Accommodating Patients

New patients often do not inform providers of their disability when making an appointment. However, if a patient does disclose that she has a disability which requires accommodation, practitioners and/or reception staff should ask the patient about:

  • The amount of time needed for the appointment
  • Accommodations for completing forms and the exam itself
  • The need for assistants to aid in transferring and positioning
  • The need to arrange for a sign language interpreter
  • Any assistive technology that the patient uses and how it will affect the exam process. Assistive technology can include communication devices as well as wheelchairs, canes, etc.

A good introductory question is, "is there anything we can do to help this visit/examination easier for you?" Generally, it is more respectful to inquire about accommodations than the nature of the disability itself.

Accessible Equipment

Accessible equipment includes exam tables that are wider and/or can be lowered and offer side, foot, leg and knee support, and mammogram machines that enable women to have a mammogram without standing or leaning (this issue is of particular concern for women who use wheelchairs or who have other mobility impairments). Assessing patient experiences and the views of other medical professionals who have used accessible equipment may be helpful if you are considering such a purchase.

Consider the layout of the exam room when preparing for a patient with disabilities. Additional space may be necessary to accommodate a wheelchair, interpreter, or assistant. Additionally the use of padded stirrups and related equipment may increase the comfort of the patient.

Alternative Positions for the Exam

The following descriptions are provided in order to promote the notion of flexibility in positioning. This list is by no means exhaustive; there are a variety of ways to modify positioning in order to maximize the comfort of the patient and accommodate mobility impairments. Patients may often be able to describe positioning accommodations that have worked well in the past. It is worthwhile to query the patient about her experiences in this regard.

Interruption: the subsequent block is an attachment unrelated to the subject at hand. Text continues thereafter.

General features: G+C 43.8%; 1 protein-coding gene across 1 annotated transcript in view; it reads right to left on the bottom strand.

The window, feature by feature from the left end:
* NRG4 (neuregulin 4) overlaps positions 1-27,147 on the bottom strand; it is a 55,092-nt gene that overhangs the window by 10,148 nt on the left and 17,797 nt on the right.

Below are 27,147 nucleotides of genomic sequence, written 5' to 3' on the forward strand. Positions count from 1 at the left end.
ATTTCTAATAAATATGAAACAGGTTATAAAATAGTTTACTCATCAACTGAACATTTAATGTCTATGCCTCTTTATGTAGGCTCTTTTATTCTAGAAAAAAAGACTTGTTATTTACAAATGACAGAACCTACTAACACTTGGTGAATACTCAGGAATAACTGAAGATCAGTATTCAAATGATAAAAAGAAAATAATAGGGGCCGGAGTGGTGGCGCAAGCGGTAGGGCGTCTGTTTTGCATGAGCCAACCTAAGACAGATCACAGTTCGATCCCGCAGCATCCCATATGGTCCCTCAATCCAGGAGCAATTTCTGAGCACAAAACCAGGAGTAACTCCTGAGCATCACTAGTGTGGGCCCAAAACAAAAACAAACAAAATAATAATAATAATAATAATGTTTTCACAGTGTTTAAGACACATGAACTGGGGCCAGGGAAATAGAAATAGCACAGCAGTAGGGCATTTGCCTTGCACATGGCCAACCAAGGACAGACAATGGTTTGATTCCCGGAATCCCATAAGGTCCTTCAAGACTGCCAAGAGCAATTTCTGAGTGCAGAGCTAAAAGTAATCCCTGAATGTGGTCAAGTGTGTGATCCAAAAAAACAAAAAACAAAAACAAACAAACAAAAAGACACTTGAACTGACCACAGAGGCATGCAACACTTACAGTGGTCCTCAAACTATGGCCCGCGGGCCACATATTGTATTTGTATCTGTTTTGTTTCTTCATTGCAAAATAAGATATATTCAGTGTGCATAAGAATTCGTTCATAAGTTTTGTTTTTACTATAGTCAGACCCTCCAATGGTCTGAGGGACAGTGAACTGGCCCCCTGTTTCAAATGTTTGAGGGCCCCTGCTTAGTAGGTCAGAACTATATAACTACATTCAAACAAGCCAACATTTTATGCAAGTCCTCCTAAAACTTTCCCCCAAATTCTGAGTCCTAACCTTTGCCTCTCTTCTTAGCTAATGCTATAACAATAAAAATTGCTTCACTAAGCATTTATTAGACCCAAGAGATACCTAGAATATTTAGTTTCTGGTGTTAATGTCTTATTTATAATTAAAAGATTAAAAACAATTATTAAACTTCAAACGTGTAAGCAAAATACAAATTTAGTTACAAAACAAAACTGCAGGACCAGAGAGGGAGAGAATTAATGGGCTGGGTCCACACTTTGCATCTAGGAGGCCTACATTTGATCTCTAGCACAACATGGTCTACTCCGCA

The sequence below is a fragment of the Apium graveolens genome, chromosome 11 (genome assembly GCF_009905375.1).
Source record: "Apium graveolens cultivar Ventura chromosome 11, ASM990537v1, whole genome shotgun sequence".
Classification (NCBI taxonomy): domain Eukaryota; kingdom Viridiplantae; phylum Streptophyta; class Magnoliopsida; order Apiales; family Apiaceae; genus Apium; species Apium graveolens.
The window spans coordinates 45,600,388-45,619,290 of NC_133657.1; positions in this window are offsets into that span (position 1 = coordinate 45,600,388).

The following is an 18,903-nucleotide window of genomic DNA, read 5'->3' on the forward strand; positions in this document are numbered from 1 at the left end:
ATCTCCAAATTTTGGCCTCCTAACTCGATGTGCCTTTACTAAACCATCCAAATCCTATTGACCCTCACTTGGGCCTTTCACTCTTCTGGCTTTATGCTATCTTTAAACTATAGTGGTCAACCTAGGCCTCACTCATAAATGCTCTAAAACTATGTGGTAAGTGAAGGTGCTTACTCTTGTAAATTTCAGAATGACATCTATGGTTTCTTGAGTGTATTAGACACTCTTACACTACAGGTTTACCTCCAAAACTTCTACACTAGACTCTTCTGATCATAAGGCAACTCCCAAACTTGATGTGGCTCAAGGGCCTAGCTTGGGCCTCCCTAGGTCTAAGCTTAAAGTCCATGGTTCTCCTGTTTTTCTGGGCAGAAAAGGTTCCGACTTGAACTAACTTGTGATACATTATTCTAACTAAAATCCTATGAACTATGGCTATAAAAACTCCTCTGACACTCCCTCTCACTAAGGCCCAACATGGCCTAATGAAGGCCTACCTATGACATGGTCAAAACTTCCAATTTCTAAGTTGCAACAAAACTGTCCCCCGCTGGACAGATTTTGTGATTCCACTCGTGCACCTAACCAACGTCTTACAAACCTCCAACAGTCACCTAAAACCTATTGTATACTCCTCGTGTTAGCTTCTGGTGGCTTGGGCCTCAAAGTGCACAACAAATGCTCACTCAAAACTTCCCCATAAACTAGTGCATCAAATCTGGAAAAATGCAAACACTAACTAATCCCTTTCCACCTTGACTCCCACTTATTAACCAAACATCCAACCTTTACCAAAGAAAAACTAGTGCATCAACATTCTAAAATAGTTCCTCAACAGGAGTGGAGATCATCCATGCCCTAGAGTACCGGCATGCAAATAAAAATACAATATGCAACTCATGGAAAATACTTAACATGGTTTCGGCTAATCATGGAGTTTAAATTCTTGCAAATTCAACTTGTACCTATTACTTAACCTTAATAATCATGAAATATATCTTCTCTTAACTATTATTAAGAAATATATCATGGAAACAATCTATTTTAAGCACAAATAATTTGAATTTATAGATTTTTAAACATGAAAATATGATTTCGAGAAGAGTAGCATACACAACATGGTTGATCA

Drawing showing the knee-chest position

This position does not require the use of stirrups. It is particularly good for a woman who feels most comfortable and balanced lying on her side.

Because the woman is lying on her side, the practitioner should be sure to angle the speculum towards the small of the patient's back and not straight up towards her head. The woman should not roll onto her back until the speculum has been removed.

As with many of these positions, an assistant may be necessary to provide support for the patient while she is on the exam table, help the woman straighten her bottom leg if necessary, or support the patient in rolling onto her back for the bimanual exam. If the patient cannot spread her legs, the assistant may help her elevate one leg. The woman may have a personal assistant accompanying her, but it is necessary to ask the patient if she would prefer to have a medical staff assist with this portion of the exam. The assistant who arrived with her may not, in fact, be qualified to assist with such a procedure.

Drawing showing the diamond-shpaed psotion.

The woman lies on her back with her knees bent so that both legs are spread flat and her heels meet at the foot of the table. The speculum must be inserted with the handle up. The bimanual exam can be easily performed from the side or foot of the table.

The assistant may help the patient support herself on the table and hold her feet together in alignment with her spine to maintain this position. A woman may be more comfortable using pillows or an assistant to elevate her thighs and/or use a pillow under the small of the back.

Drawing showing OB stirrups position.

Obstetrical stirrups provide much more support than the traditionally used stirrups. This position allows a woman who has difficulty using the foot stirrups to assume the traditional pelvic exam position.

The woman lies on her back near the foot of the table with her legs supported under the knee by obstetrical stirrups. The speculum can be inserted with the handle down. The bimanual exam can be performed from the foot of the table.

The patient may want assistance in putting her legs into the stirrups. The stirrups can be padded to increase comfort and reduce irritation. A strap can be attached to each stirrup to hold a woman's legs securely in place if the woman prefers this increased support.

NOTE: This material was adapted in part from the "Table Manners and Beyond" guide to accessible sexuality and reproductive health services, developed by Kathleen Lankasky. The full manual may be accessed at http://www.bhawd.org/sitefiles/TblMrs/cover.html and is public domain.